Saturday, September 19, 2020


Looking for some of the wit and wisdom of "Here Comes the Knight" Sir George Van the Man Morrison? Sorry to disappoint, he is strictly off my menu for the foreseeable, courtesy the simplistic guff of his recent return to form. By form, I mean of being the contrariest celtic r-soul in rock. Dissatisfied with providing the surliest birthday thank you message in history, following the splendid accolades corralled together and gifted him by the always great Hot Press of Dublin, he has followed this up with an EP of puerile, ill-researched and poorly conceived assaults on those who restrict his freedoms. That is, his freedoms to contract and transmit C19. It's common knowledge, and I am not going to grace him with any links to his music; he'd get 'em taken down anyway, but I can't resist not offering some of the social media ripostes directed his way. So we got Inarticulate Speech of the Fart, we got Moondunce, we got A Sense of Blunder. For sure he is no teacher, has only madness in his method and is is no longer any guru of mine.

But this is a music blog. Not for us to question the man behind the muse. Maybe, maybe not, but it certainly leaves a sizeable hole in my collection to excise him and his influence from history. So it got me thinking. Is there anyone else who can tap that same philosophers stone? Well, praise be, happen there can.

Light Shine/Jesse Colin Young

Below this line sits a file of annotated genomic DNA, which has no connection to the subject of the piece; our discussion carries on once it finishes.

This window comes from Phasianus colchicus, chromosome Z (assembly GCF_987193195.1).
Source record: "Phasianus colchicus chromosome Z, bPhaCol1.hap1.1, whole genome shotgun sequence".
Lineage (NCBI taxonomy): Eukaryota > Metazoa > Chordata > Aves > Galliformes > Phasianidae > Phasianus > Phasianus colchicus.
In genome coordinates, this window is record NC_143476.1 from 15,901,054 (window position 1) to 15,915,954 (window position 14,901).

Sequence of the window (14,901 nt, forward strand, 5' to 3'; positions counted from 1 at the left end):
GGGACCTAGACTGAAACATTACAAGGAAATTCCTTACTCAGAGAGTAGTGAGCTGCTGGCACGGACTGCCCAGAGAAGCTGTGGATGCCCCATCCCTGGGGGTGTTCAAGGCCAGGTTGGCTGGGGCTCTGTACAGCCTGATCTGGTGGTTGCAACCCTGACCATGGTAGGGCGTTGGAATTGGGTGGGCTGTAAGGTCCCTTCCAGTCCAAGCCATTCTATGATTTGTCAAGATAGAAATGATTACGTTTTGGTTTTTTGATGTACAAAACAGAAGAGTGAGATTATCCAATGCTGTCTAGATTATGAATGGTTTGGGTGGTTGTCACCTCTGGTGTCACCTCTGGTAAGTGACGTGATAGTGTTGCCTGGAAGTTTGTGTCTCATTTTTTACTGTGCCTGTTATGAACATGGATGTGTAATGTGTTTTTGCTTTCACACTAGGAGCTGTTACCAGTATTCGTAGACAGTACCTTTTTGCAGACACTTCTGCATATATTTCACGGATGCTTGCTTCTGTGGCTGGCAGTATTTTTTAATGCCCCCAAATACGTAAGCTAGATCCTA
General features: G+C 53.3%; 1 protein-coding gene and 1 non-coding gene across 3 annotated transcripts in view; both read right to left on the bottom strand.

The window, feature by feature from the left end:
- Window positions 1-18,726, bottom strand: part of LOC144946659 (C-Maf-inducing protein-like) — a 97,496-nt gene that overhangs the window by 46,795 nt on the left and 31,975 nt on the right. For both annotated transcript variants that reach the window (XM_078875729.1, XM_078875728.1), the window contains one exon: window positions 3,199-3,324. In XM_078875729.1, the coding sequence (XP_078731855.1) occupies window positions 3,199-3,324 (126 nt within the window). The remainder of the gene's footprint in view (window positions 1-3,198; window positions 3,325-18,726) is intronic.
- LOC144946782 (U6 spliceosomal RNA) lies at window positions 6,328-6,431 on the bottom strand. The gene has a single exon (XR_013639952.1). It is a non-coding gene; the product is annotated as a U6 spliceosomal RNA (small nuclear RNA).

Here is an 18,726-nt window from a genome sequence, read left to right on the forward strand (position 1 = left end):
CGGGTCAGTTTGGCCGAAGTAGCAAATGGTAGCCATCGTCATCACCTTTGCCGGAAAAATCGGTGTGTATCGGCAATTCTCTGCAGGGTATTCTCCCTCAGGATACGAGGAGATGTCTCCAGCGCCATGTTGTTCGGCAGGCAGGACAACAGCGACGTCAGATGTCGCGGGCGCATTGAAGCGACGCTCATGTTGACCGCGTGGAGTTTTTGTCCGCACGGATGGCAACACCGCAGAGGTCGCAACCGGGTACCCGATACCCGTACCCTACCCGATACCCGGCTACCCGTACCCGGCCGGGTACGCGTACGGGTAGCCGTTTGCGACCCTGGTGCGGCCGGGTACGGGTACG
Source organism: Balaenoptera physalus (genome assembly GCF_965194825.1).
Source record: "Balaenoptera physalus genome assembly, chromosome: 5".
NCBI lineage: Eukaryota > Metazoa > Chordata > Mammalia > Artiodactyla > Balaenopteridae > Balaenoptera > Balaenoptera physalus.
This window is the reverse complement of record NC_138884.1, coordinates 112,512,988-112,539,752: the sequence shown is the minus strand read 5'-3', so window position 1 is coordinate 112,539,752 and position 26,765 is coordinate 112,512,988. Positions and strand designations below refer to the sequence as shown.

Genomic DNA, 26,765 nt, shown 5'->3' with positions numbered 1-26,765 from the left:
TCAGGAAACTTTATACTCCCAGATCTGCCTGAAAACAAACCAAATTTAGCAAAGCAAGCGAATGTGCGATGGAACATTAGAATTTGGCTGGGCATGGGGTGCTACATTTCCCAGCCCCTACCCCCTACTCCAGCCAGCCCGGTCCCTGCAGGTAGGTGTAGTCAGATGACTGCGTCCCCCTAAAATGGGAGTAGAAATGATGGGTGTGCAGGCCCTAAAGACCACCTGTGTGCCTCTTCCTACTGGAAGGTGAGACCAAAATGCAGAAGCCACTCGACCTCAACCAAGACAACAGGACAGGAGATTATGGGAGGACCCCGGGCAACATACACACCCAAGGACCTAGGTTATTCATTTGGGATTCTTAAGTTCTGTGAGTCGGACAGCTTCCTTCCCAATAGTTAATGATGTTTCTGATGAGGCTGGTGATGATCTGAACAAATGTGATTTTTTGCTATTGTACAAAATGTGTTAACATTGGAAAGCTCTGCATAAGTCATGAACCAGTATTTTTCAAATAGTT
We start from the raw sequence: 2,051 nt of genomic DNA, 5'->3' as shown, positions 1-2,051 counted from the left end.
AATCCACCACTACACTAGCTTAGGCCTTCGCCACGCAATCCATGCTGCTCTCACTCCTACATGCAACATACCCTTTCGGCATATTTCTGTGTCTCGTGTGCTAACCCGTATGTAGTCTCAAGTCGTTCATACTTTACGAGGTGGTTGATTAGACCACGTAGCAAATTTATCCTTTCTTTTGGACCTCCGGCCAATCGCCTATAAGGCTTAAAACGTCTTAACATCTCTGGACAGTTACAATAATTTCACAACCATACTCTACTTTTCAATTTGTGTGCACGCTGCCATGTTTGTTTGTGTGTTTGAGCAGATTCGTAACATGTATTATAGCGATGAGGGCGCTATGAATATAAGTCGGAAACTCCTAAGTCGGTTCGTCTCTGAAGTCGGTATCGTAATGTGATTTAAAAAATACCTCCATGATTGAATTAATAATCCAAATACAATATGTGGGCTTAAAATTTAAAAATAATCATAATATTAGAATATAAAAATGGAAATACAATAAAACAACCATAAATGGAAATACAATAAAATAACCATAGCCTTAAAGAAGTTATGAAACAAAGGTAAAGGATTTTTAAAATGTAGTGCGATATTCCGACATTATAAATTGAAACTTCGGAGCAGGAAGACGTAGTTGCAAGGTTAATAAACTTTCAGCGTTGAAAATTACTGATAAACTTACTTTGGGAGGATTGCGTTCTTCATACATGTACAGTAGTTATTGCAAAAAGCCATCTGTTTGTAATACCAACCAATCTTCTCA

Jesse Colin Young, erstwhile Youngblood, was cutting a very similar cloth back in the early 70s, this, the title track from the LP of the same name, of a very similar vibe to the Caledonian Soul Orchestrations around about the same time, with heartfelt vocals, sublime brass and as uplifting as anything from the cheerful chappy of Cyprus Avenue. OK, it couldn't last for the whole of the record, fading into the second side, but I still exhort you to search it out.

Call Mother a Lonely Field/Jackie Leven

Of course this man is an obvious and worthy contender, with a body of work nearly as broad, until cruelly cut down getting on for a decade ago. Much less lauded, much less well known, but a much more reliable source of brilliance, at least in my opinion. A much more affable and approachable man, likewise, and one whose live performances certainly trumped the hit and miss of Van with his personality free zones.

Ride On/Mary Coughlan

Proving this is no purely masculine domain, here is the might of Mary Coughlan, who has ignored every classifying as she travails the domains of blues, folk, rock, jazz. Or music, as we call it. This is an early example, a transformation of the otherwise gentle lament penned by Christy Moore. From the Republic of Ireland rather than the North, her history suggests she could chew up Morrison for breakfast and probably would.

Nothing But the Same Old Story/Paul Brady

Let's stick with the Irish, not least one who has famously had spats with Morrison over the years, with likely little love lost. Paul Brady began a folkie, reaching acclaim with the second iteration of Planxty, ahead of relaunching himself as a songwriter and performer of anthemic and emotional music. Similarly sometimes judged a curmudgeon, age has seemingly had a mellowing effect, as this interview discusses. 

Over the Fields/Blue Rose Code

Finally, a much younger man, the wonderful Ross Wilson, from Scotland. Performing as Blue Rose Code he has just put out his 4th full length recording. Widely seen as owing many an influence to Morrison, there is also a distinct hint of John Martyn, but with hefty additional hits of hebridean melody. The featured song is the opener from his penultimate record and is gloriously fleshed out as compared with his live shows, often just he and a single accompanist, sometimes two. Huge in Scotland, recognition elsewhere awaits.

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